"Blessed be the God and Father of our Lord Jesus Christ" (I Peter 1:3). Peter and Paul believed alike! Notice, Jesus was ascended and in heaven with the Father when Paul, Peter, and the author of Hebrews wrote, but to them Jesus still had a God!

The ascended Jesus says in Revelation 3:12:


"Him that overcometh will I make a pillar in the temple of my God , and he shall go no more out: and I will write upon him the name of my God , and the name of the city of my God , which is new Jerusalem, which cometh down out of heaven from my God ." (One cannot be the Supreme God and have a God at the same time).

So the Bible's answer to the question, Does Jesus have a God , is one resounding "yes" . To acknowledge the most High, Creator as your "God" is to say that He is your "higher power," whom you worship, fear, obey, love and to whom you submit.

Did Jesus worship God ? Yes, see John 4:21-23 where Jesus says to the woman at the well:

"Woman, believe me, the hour cometh, when ye shall neither in this mountain, nor yet at Jerusalem, worship the Father . Ye worship ye know not what: we know what we worship : for salvation is of the Jews. But the hour cometh, and now is, when the true worshipers shall worship the Father in spirit and in truth: for the Father seeketh such to worship him ." Please notice that Jesus did not say the Father seeketh worshipers to worship the Son but " true worshipers " to " worship the Father " (God).

So, Jesus says " we worship the Father " (his God and our God). The final thing that Jesus did with his disciples at the "last supper," before going to the garden of Gethsemane, is recorded in Matthew 26:30 and Mark 14:26:

"And when they had sung an hymn , they went out into the mount of Olives."

A hymn is a song of worship and praise to God. John the Revelator saw the overcoming saints standing on "a sea of glass mingled with fire," holding harps and singing to God the song of Moses and the Lamb (Jesus) , and what did the Lamb's song of worship to his Father say?

"Great and marvelous are thy works, Lord God Almighty ; just and true are thy ways, thou King of saints . Who shall not fear thee, O Lord, and glorify thy name? for thou only are holy: for all nations shall come and worship before thee ; for thy judgements are made manifest" (Rev. 15:3-4).

In Romans 15:9 Paul quotes from Psalm 18:49, a great messianic psalm, and portrays Jesus as saying to God his Father, "For this cause I will confess to thee among the Gentiles, and sing unto thy name ."

The writer of Hebrews in Chapter 2, verse 12 quotes from Psalms 22, and has Jesus saying to God, " In the midst of the church will I sing praise unto thee ." Jesus joins us in singing praises unto God.

Did Jesus fear his God ? Yes. Isaiah, under the inspiration of the Holy Spirit, penned one of the Old Testament's greatest prophecies pertaining to the coming Messiah of Israel (Jesus) , in Isaiah 11:1-5:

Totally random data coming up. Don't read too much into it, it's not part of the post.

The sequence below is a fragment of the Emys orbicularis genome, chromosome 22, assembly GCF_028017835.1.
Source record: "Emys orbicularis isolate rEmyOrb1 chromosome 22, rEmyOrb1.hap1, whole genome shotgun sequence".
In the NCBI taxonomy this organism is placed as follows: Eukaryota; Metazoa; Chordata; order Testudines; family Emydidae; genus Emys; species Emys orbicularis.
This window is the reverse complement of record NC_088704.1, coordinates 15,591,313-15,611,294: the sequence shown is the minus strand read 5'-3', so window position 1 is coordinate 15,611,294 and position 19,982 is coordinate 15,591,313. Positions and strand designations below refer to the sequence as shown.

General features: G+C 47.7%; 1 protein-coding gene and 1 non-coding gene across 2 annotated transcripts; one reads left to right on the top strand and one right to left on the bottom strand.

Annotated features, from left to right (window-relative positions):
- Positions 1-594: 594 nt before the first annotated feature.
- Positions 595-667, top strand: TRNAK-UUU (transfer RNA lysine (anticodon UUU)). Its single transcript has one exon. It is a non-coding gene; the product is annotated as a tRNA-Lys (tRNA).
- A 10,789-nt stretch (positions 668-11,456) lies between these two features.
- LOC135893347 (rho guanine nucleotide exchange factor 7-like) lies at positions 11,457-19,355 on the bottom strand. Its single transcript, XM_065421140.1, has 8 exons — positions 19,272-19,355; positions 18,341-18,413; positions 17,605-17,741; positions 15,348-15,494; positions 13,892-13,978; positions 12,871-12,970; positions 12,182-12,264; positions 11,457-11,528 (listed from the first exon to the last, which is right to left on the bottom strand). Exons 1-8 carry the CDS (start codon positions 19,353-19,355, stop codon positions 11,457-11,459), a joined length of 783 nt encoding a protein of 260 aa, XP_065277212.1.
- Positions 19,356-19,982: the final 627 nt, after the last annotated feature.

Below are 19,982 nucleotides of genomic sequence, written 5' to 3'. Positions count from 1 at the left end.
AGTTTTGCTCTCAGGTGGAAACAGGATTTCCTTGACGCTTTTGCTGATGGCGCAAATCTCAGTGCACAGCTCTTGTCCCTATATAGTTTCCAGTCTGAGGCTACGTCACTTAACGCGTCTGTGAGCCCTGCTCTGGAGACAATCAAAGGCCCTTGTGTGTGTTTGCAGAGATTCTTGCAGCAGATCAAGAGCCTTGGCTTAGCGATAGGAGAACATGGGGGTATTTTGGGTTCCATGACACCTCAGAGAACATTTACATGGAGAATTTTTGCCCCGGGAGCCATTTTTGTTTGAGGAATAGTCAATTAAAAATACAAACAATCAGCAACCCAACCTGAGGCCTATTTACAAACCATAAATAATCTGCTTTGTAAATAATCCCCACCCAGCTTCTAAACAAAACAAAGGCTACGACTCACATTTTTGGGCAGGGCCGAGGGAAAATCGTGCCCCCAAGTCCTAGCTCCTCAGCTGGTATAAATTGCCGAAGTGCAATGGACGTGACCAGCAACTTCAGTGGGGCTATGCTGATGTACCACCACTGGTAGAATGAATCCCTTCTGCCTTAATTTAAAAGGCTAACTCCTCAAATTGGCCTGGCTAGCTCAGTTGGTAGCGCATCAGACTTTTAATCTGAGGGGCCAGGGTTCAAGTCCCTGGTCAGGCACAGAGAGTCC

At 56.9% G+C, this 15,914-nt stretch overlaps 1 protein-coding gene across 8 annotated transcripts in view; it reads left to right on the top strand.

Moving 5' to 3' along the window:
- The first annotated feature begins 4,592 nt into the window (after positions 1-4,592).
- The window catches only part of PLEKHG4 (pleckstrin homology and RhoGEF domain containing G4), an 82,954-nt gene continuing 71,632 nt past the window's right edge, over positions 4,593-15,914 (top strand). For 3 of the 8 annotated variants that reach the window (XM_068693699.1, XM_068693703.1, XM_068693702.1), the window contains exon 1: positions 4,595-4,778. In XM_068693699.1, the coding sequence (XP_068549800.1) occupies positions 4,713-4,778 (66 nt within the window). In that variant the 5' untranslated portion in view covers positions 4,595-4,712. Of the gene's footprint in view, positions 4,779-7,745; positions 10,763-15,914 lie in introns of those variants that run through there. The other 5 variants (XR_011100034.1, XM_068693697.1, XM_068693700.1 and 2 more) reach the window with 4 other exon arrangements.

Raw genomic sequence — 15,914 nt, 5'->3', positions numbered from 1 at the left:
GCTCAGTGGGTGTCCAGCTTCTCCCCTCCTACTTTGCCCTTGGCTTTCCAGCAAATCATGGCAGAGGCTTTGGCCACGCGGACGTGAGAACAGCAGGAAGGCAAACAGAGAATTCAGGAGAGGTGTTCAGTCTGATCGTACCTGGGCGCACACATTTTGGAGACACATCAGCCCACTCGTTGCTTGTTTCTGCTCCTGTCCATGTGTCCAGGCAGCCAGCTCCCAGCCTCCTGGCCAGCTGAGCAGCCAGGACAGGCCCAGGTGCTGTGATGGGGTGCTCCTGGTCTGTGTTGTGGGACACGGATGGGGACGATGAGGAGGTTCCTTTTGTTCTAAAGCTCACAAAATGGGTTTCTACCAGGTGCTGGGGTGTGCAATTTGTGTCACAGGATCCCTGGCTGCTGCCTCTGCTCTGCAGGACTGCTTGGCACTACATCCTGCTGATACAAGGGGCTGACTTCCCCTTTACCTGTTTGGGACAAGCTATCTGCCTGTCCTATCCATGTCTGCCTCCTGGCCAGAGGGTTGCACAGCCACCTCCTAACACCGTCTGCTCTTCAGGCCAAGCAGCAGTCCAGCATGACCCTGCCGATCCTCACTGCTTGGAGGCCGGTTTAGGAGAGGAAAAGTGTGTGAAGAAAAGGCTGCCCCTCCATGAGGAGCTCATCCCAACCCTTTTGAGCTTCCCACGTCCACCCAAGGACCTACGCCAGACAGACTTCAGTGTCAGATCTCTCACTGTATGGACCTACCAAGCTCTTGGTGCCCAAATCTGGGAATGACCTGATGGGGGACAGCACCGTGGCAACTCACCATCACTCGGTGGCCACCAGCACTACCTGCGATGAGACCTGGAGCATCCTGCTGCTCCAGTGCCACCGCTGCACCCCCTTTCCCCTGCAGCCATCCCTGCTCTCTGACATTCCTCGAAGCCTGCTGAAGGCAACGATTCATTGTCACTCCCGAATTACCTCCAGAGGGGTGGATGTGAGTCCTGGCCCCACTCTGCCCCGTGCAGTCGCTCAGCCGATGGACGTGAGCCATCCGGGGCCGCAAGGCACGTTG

"And there shall come forth a rod out of the stem of Jesse , and a Branch shall grow out of his roots: And the spirit of the Lord shall rest upon him, the spirit of wisdom and understanding, the spirit of counsel and might, the spirit of knowledge and of the fear of the Lord (God) ; And shall make him of quick understanding in the fear of the Lord : And righteousness shall be the girdle of his loins, and faithfulness the girdle of his reins."

Look at Hebrews 5:7 and see how Jesus prayed:

"Who in the days of his flesh, when he had offered up prayers and supplications with strong crying and tears unto him that was able to save him from death, and was heard in that he feared ."

Compare this with Mark 1:12-13 and you will understand the fear that Jesus had for his heavenly Father:

"And immediately the Spirit driveth him into the wilderness . And he was there in the wilderness forty days, tempted of Satan; and was with the wild beasts."

Jesus' fear of God, "the Lord" (Isa. 11:2-3) was not a cowering fear, but a respectful, reverential fear, which King David compared to the fear of an obedient child toward a kind father (Ps. 103:13) . This is the fear that we should have for God as well, a fear that produces obedience. It is altogether fitting that Jesus should walk "in the fear of the Lord" as it was prophesied of him, for "the fear of the Lord is wisdom" (Job 28:28) and "the fear of the Lord is the beginning of knowledge" (Prov. 1:7). When in the presence of Almighty God, Moses, a prototype of Jesus (Deut. 18:18, Acts 3:22) said, "I exceeding fear and quake" (Heb. 12:21) .

Now back to Hebrews where its author, likely Paul, makes this awesome statement regarding Jesus:

"Though he were a Son, yet learned he obedience by the things which he suffered; And being made perfect , he became the author of eternal salvation unto all them that obey him" (Heb. 5:8-9).

God does not need to learn anything, much less obedience, but Jesus "learned obedience."

Hebrews 2:18 says:

"For in that he himself hath suffered being tempted , he is able to succour ("help and relieve when in difficulty or distress") them that are tempted."


Hebrews obviously is not speaking in regard to Jesus' suffering on the cross, by which he "learned obedience," for it was this "learned" obedience which took him to the cross . For Paul says in Phil. 2:8-9: